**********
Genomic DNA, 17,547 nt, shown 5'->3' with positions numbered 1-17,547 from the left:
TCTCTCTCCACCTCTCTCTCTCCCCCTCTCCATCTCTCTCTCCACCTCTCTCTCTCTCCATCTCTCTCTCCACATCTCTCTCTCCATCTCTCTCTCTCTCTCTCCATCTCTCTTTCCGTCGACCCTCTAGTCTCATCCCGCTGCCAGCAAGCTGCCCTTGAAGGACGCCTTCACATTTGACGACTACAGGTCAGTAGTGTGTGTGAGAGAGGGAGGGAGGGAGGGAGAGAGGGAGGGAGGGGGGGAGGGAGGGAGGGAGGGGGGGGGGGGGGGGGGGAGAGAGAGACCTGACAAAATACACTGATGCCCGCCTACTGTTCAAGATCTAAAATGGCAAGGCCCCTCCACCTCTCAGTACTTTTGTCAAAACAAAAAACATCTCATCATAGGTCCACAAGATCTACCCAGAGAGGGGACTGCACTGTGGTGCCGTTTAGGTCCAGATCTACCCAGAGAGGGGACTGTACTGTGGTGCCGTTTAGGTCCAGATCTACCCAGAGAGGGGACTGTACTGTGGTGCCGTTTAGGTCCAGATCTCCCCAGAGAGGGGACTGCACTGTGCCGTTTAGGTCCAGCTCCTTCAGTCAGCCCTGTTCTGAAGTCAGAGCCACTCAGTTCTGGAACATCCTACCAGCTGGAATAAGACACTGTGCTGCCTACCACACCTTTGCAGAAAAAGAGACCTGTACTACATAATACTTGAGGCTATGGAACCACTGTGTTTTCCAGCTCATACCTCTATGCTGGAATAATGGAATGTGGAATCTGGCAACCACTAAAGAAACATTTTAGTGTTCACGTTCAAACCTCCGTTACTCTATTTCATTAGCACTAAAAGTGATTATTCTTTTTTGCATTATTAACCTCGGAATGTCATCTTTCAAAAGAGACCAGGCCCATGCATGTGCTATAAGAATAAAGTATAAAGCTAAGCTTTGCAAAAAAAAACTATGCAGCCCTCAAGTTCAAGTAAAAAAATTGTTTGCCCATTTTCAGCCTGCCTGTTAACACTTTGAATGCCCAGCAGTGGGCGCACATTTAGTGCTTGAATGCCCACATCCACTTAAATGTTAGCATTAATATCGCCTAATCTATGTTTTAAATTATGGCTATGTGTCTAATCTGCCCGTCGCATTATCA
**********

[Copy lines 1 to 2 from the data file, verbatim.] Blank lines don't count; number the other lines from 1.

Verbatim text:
Genomic DNA, 17,547 nt, shown 5'->3' with positions numbered 1-17,547 from the left:
TCTCTCTCCACCTCTCTCTCTCCCCCTCTCCATCTCTCTCTCCACCTCTCTCTCTCTCCATCTCTCTCTCCACATCTCTCTCTCCATCTCTCTCTCTCTCTCTCCATCTCTCTTTCCGTCGACCCTCTAGTCTCATCCCGCTGCCAGCAAGCTGCCCTTGAAGGACGCCTTCACATTTGACGACTACAGGTCAGTAGTGTGTGTGAGAGAGGGAGGGAGGGAGGGAGAGAGGGAGGGAGGGGGGGAGGGAGGGAGGGAGGGGGGGGGGGGGGGGGGGAGAGAGAGACCTGACAAAATACACTGATGCCCGCCTACTGTTCAAGATCTAAAATGGCAAGGCCCCTCCACCTCTCAGTACTTTTGTCAAAACAAAAAACATCTCATCATAGGTCCACAAGATCTACCCAGAGAGGGGACTGCACTGTGGTGCCGTTTAGGTCCAGATCTACCCAGAGAGGGGACTGTACTGTGGTGCCGTTTAGGTCCAGATCTACCCAGAGAGGGGACTGTACTGTGGTGCCGTTTAGGTCCAGATCTCCCCAGAGAGGGGACTGCACTGTGCCGTTTAGGTCCAGCTCCTTCAGTCAGCCCTGTTCTGAAGTCAGAGCCACTCAGTTCTGGAACATCCTACCAGCTGGAATAAGACACTGTGCTGCCTACCACACCTTTGCAGAAAAAGAGACCTGTACTACATAATACTTGAGGCTATGGAACCACTGTGTTTTCCAGCTCATACCTCTATGCTGGAATAATGGAATGTGGAATCTGGCAACCACTAAAGAAACATTTTAGTGTTCACGTTCAAACCTCCGTTACTCTATTTCATTAGCACTAAAAGTGATTATTCTTTTTTGCATTATTAACCTCGGAATGTCATCTTTCAAAAGAGACCAGGCCCATGCATGTGCTATAAGAATAAAGTATAAAGCTAAGCTTTGCAAAAAAAAACTATGCAGCCCTCAAGTTCAAGTAAAAAAATTGTTTGCCCATTTTCAGCCTGCCTGTTAACACTTTGAATGCCCAGCAGTGGGCGCACATTTAGTGCTTGAATGCCCACATCCACTTAAATGTTAGCATTAATATCGCCTAATCTATGTTTTAAATTATGGCTATGTGTCTAATCTGCCCGTCGCATTATCA